Just yesterday morning, I got my husband from the airport where he'd returned from spending Rosh Hashana in Uman, with Rav Berland and Rebbe Nachman. For once, he had a fairly uneventful trip (if you can ever really say that about Uman Rosh Hashana) inasmuch as he 'only' had four people in his room, the beds were nice and comfy, his roommates were all quiet, considerate guys, he davened nicely, he ate enough and he didn't get sick.
On the way out of Kiev motzae shabbat, literally a minute before boarding, he got a text message telling him that his mother had almost died motzae shabbat, but had apparently stabilised now with very bad pneumonia. As soon as he got back to Israel, he called the UK and was told that BH, his mother was stable in the intensive care ward and looked to be improving.
After some discussion, we decided to book tickets for Monday, to come and see her just to be on the safe side. Then, the chaos began in earnest. We called the hospital ourselves Sunday morning to check on her status, and the nurse we spoke to didn't seem to be unduly alarmed, and didn't tell us we should immediately get on a plane.
But then, over the course of the day, her conditioned steadily worsened and by 2pm, we were told she'd been intubated and was now in a very bad way. We frantically booked tickets for the first plane out yesterday (Sunday), and prayed that we'd get to see her one last time.
In the airport, just as we were trying to check in, we got the text telling us that she'd gone. She couldn't hang on anymore.
My husband and I burst into tears for five minutes (and probably looked like complete lunatics), but underneath it all, we felt a very deep peace. Over the last few months, with God's help, we'd enjoyed an increasingly close relationship with her, and when she passed away, there was none of that 'unfinished business' that can literally drive people insane if it's ignored and not addressed.
We know, profoundly, that this is just the next stage in her process now, and that her soul completed her tikkun down here. On some level, we're still in touch, she isn't 'gone' - just gone from our physical world, to a much, much better place, the world of truth.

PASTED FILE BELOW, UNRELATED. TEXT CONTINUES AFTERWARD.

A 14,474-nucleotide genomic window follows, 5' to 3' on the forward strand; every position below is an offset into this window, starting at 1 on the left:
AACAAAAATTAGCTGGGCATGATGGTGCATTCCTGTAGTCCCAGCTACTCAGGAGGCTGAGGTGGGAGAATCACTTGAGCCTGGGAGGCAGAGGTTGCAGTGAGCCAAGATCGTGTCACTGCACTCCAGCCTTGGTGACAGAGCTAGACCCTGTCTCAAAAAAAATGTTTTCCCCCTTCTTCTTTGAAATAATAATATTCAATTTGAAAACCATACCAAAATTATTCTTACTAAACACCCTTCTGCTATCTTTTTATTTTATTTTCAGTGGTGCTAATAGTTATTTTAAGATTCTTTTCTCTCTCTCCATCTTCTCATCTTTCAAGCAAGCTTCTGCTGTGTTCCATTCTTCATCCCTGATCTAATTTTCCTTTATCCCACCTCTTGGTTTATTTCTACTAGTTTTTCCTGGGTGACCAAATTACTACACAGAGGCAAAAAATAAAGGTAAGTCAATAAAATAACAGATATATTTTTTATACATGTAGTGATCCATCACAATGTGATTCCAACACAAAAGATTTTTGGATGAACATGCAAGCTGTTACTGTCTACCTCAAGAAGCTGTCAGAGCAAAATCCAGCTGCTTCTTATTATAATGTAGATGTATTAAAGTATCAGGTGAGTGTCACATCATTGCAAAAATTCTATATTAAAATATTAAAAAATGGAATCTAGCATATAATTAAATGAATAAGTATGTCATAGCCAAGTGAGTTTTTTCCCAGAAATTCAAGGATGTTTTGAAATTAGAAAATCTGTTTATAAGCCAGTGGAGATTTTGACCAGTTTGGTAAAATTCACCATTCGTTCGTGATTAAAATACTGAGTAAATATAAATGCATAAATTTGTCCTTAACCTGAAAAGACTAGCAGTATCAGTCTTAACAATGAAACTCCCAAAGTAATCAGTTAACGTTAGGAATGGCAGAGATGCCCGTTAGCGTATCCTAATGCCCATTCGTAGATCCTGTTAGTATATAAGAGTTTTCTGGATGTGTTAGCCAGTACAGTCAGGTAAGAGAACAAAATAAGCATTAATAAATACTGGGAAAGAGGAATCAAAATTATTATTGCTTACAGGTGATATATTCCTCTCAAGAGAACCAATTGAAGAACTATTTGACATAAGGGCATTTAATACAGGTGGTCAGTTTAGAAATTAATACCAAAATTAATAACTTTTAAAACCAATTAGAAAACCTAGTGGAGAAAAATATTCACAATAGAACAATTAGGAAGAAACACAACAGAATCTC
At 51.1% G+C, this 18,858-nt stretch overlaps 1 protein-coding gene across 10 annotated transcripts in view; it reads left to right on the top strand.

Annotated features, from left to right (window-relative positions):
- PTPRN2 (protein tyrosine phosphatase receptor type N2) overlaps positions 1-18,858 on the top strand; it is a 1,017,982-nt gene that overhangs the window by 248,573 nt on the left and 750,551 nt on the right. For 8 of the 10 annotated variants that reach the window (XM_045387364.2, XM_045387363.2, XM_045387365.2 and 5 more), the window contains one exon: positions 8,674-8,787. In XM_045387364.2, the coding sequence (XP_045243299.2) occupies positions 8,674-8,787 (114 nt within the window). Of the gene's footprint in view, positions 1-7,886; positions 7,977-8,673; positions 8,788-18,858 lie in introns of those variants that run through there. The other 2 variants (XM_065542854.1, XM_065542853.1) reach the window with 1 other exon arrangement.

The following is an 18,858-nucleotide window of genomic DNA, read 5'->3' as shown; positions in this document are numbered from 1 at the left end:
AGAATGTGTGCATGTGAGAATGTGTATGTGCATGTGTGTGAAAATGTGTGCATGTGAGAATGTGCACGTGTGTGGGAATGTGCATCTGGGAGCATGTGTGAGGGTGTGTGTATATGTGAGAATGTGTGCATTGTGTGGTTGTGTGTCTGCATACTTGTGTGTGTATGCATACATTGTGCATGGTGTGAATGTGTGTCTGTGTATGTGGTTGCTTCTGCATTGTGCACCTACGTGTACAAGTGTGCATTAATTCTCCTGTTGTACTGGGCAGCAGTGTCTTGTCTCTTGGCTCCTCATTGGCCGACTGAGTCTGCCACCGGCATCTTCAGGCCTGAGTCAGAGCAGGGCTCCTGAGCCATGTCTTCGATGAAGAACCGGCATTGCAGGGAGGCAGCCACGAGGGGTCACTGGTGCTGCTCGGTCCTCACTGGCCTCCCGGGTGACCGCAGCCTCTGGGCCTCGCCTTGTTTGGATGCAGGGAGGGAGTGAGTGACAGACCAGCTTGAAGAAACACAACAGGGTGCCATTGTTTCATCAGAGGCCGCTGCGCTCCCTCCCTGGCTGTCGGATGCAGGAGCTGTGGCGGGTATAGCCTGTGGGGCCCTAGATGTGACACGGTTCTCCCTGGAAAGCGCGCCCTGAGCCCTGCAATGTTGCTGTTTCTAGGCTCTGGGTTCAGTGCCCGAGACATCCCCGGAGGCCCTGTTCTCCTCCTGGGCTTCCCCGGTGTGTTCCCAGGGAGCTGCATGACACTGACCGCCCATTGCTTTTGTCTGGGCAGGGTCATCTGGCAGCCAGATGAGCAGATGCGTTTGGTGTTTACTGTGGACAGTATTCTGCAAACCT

So now, having written 'there's no going back' less than two weeks ago, God has brought me back again to the UK for the third time in less than three months. He's shown me again how little we are in control - how literally, you can leave a person alive and well one day, and the next day they may no longer be here.
It's such a sobering thought. It's such a call to action for all of us, that we shouldn't leave any 'unfinished business' with the people we love so much - even if sometimes we feel the exact opposite - because maybe, we won't have another chance to sort things out or clear things up. It's such a reminder that we really aren't the masters of our own destiny, however much we may want that to be the case.
And it's such a clear lesson that Rosh Hashana, the yom hadin, really is the time when our lives are in the balance.
This isn't a polished piece, and I don't have a nice way of closing this post.
But let me say this: come away from the computer when you finish reading this, and go tell the people closest to you how much you love them, ESPECIALLY if that's something you'd never normally say. Go make up with your annoying relatives, forgive them, understand that hurtful people hurt others because they themselves are hurting.
I know how hard that can be, believe me.
But what's a million times harder is for the person to pass on with all that 'unfinished business' still hanging around.
Baruch Hashem, we didn't have that to deal with. Baruch Hashem, we had got to a real level of mutual respect, love and tolerance.
At this time, in the 10 days of teshuva, that's what God really wants.